Economic development results from creating more productive jobs for an ever-increasing workforce. In the past, that has meant industrialisation and many low-income countries in Africa still hope to walk this well-trodden path out of poverty.
Industrialisation and integration into global value chains are essential for achieving rapid economic growth and creating many jobs for Africa’s young population. There is, however, a problem. Even where industrialisation is putting down deep roots, few good jobs are being created. Ethiopia, for example, has built export-oriented sector manufacturing clothes and shoes; Tanzania has a manufacturing base that serves domestic and regional markets.
But the bulk of the increase in Economic Development is coming from foreign aid as opposed to genuine job creation driven by startups and SME’s. Many small firms across Africa have literally no Government support meaning many fail to get off the ground before they can really get started.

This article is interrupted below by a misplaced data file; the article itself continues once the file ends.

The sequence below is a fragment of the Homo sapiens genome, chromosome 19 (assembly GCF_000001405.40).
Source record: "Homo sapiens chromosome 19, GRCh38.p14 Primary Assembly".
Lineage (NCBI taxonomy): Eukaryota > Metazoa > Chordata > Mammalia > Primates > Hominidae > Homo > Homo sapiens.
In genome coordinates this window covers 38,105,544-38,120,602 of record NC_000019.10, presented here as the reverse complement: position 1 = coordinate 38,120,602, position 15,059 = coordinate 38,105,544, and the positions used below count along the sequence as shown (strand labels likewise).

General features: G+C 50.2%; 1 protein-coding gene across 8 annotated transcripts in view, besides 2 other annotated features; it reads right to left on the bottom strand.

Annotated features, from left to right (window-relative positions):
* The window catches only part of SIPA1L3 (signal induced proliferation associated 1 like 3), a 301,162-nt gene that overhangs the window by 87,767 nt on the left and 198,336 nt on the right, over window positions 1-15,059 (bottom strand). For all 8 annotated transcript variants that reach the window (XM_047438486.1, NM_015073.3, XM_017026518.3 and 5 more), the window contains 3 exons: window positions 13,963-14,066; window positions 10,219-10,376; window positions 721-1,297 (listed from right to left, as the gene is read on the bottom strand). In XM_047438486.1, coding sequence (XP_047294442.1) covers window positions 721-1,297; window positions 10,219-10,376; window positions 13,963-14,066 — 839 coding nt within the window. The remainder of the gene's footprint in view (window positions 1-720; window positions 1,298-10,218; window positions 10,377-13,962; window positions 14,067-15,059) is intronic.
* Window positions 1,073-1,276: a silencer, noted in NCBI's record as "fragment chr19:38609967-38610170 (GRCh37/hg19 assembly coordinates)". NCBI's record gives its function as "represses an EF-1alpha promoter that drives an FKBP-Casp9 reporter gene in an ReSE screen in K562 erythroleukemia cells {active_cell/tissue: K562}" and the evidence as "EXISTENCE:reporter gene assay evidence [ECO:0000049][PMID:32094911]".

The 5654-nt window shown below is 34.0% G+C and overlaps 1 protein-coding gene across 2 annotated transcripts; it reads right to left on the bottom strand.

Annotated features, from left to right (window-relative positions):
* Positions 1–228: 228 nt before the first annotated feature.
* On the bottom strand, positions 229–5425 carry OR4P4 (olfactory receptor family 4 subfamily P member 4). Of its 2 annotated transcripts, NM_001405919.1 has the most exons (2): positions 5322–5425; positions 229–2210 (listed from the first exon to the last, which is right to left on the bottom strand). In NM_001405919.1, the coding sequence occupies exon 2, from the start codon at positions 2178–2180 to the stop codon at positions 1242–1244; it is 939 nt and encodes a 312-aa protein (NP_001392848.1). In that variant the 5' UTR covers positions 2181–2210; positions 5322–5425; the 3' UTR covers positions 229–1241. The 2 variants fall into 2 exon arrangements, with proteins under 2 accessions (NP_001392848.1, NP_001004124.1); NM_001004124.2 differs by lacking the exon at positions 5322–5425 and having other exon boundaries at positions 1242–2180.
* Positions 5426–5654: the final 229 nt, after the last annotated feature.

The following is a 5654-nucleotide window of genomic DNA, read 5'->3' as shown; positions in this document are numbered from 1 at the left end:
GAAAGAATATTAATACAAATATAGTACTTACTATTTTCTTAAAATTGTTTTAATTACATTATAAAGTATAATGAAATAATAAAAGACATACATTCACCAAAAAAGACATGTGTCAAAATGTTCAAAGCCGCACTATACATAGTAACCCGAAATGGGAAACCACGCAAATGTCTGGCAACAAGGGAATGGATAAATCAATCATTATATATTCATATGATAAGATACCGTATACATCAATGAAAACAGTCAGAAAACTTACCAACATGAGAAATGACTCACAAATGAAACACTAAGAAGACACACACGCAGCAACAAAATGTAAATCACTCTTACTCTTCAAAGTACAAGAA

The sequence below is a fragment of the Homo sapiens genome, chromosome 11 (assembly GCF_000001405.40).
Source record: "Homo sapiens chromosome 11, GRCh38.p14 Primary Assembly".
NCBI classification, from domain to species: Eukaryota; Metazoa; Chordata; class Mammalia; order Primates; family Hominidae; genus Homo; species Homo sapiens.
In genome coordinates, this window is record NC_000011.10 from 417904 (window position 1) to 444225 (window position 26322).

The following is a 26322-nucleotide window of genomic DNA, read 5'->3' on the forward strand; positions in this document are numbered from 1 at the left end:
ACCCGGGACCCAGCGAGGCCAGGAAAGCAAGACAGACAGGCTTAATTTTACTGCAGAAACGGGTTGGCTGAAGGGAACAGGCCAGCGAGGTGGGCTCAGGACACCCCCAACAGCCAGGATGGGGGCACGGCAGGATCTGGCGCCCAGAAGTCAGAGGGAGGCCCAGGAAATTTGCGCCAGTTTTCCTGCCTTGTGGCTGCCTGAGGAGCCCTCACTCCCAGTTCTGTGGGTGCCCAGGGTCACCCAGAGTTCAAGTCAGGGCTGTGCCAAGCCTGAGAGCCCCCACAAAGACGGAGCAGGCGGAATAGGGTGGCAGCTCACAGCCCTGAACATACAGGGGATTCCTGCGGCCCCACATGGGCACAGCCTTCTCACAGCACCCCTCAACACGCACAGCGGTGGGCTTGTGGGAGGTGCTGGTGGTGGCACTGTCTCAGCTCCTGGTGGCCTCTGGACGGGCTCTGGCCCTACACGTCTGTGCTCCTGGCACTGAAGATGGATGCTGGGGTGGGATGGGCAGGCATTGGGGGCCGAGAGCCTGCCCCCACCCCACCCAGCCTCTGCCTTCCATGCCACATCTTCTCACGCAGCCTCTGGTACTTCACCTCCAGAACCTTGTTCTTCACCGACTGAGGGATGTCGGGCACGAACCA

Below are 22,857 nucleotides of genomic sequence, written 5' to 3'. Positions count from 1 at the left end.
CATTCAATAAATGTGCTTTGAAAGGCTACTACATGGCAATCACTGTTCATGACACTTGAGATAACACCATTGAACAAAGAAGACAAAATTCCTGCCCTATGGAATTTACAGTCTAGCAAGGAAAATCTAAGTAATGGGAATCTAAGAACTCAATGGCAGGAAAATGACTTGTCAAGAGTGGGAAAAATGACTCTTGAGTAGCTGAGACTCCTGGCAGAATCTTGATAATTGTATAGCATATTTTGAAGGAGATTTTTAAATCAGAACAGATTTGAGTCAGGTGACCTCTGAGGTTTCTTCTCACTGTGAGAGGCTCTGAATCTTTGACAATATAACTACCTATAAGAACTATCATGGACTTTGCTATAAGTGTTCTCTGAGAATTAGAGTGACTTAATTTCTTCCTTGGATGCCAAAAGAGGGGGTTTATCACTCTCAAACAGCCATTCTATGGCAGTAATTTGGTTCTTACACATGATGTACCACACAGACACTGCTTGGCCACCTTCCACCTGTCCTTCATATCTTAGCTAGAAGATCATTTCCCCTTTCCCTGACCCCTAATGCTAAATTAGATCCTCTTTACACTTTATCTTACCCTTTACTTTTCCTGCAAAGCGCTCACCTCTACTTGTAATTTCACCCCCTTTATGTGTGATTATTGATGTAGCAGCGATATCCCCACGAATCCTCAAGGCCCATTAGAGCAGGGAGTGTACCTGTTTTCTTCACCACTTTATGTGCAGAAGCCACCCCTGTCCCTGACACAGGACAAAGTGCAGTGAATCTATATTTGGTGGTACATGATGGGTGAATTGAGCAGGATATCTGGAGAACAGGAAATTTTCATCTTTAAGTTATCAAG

Is tech also killing off jobs in Africa?
A report from the World Economic Forum outlines the threat to Africa’s hopes for industrialisation and employment: It has been estimated that, from a technological standpoint, 41% of all work activities in South Africa are susceptible to automation, as are 44% in Ethiopia, 46% in Nigeria, 48% in Mauritius, 52% in Kenya and 53% in Angola.’
Not so, says Chioma Agwuegbo from the World Economic Forum, “Technology has been more of an enabler for Africa as opposed to an enemy to jobs that developed nations have seen through automation”. Tech investment from China has opened new markets. It has flattened the globe for software engineers to work across the whole continent and beyond.
Could Africa become the new Silicon Valley in years to come? I would not best against it.
Kris Paterson is a writer for www.whatjobs.com the global job search engine